Bargaining can get really confusing (no doubt, on purpose) as the shopkeepers seem to like to jump between currencies. I think the key is to take your time (when possible) and use your own calculator. We still probably paid too much for them (after all we had limited time and bargaining takes time) but I love them all so it was money well spent. As you can see below, they are all lovely along with being super soft.:

On our way back to the bus meeting point, we walked by a shop filled with soccer jerseys so Mom (who as it turns out, is a much better bargainer than I) picked up one for my cousin Daniel. We still had some time and so hit a Starbucks as Istanbul was enduring quite the cold snap during our visit. The change from 25+ in Santorini to 4 in Istanbul was shocking to our system and the warm beverage before getting in line was a great idea. Plus, you can also rely on Starbucks for a good bathroom.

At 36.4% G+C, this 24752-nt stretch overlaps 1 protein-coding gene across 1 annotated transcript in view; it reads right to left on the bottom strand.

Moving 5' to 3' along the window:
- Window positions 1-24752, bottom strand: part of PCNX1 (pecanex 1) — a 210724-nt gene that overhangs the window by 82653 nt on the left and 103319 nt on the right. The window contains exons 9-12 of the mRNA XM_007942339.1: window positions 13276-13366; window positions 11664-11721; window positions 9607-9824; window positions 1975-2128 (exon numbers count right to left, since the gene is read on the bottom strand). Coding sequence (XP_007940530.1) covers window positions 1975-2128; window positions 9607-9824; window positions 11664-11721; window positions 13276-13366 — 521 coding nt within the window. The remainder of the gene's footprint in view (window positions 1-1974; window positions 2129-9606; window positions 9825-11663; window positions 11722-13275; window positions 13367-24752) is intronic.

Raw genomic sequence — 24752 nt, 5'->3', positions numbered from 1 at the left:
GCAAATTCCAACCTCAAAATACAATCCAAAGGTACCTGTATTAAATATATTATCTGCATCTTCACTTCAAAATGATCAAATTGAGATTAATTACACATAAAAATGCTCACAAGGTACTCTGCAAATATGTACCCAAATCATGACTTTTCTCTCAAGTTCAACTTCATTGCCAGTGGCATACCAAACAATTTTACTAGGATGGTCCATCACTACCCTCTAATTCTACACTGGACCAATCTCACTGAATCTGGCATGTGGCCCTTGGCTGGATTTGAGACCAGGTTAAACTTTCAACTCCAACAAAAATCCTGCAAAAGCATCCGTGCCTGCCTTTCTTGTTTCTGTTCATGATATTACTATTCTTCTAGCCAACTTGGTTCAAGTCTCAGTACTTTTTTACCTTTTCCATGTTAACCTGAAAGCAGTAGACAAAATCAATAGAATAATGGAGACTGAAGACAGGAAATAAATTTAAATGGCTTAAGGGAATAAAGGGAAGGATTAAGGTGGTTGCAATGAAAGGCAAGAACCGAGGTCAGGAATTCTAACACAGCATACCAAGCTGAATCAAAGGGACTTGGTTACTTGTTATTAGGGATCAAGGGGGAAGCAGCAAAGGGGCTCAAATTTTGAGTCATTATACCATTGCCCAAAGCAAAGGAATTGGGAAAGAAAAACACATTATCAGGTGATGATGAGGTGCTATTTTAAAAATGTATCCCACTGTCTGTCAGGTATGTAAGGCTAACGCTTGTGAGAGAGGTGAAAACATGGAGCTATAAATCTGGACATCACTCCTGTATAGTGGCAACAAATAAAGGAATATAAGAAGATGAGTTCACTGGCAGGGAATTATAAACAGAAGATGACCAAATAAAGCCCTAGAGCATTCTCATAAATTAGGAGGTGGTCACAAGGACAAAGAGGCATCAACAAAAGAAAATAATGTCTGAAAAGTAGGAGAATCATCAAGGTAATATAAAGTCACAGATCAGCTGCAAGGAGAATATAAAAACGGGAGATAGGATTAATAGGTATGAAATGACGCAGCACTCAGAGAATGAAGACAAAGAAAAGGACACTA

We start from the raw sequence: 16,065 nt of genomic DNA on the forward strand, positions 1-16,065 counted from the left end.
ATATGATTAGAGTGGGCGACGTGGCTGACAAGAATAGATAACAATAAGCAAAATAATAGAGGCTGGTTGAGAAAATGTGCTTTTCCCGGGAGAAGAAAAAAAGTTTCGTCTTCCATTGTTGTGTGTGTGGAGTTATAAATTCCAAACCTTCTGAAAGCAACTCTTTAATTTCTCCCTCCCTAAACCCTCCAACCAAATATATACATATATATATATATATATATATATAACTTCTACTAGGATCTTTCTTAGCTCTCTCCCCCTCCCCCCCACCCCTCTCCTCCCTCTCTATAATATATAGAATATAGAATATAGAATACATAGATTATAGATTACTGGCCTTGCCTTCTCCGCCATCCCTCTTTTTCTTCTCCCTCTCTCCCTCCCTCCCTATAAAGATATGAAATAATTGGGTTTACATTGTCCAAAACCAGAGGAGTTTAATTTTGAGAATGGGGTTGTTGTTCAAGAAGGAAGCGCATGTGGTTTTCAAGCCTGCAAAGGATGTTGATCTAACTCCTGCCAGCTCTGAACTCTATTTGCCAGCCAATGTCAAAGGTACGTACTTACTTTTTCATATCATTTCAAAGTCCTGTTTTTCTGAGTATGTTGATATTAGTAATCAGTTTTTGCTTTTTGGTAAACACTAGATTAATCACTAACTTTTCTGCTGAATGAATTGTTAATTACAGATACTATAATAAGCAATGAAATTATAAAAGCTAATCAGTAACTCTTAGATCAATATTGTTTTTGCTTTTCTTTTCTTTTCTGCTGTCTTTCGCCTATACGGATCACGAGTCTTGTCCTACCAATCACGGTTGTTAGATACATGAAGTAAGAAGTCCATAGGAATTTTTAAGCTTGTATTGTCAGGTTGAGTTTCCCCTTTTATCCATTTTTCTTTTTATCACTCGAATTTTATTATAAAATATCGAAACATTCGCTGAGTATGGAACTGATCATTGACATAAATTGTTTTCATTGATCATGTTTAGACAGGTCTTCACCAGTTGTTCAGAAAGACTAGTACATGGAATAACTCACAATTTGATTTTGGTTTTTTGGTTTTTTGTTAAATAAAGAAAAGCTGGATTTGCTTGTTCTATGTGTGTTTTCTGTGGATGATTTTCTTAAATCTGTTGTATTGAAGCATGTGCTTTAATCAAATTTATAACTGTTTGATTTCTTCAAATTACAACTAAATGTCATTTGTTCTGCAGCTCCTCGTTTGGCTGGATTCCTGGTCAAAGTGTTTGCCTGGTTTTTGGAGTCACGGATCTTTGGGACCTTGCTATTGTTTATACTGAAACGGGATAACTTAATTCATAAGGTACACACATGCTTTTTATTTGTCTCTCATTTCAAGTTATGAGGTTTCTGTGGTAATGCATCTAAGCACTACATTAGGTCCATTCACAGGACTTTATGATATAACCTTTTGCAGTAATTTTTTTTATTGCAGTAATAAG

I wish I could say the bus experience on the way back was better but sadly it really wasn’t. This time the issue was all about line management  and not traffic (the actual drive took less than 15 minutes). You’d think this was the first time getting people onto buses had ever been attempted. Anyway, we made it back to the dock in time to stand in an extremely long line to get through security and back on the ship.

Overall, I enjoyed Istanbul but as I mentioned above would really love to re-visit and get a better sense of the actual city rather than just the touristy areas. We barely saw the Asia side of the city (Istanbul is the only city that straddles two continents) and it looked wonderful and worth a visit.

After boarding the ship and dropping our purchases back in our room, we decided to skip the buffet as it would have been insanely packed as everyone returned to the ship and instead re-visit the Bistro on 5. This time I went with the pulled pork crepe (delicious!) followed by the nutella and banana crepe (ok, but the dulce de leche was better).  This was the perfect spot to enjoy a good meal and watch as we slowly pulled away from Istanbul and began our journey to Kusadasi.

Banana and Nutella crepe.

Banana and Nutella crepe.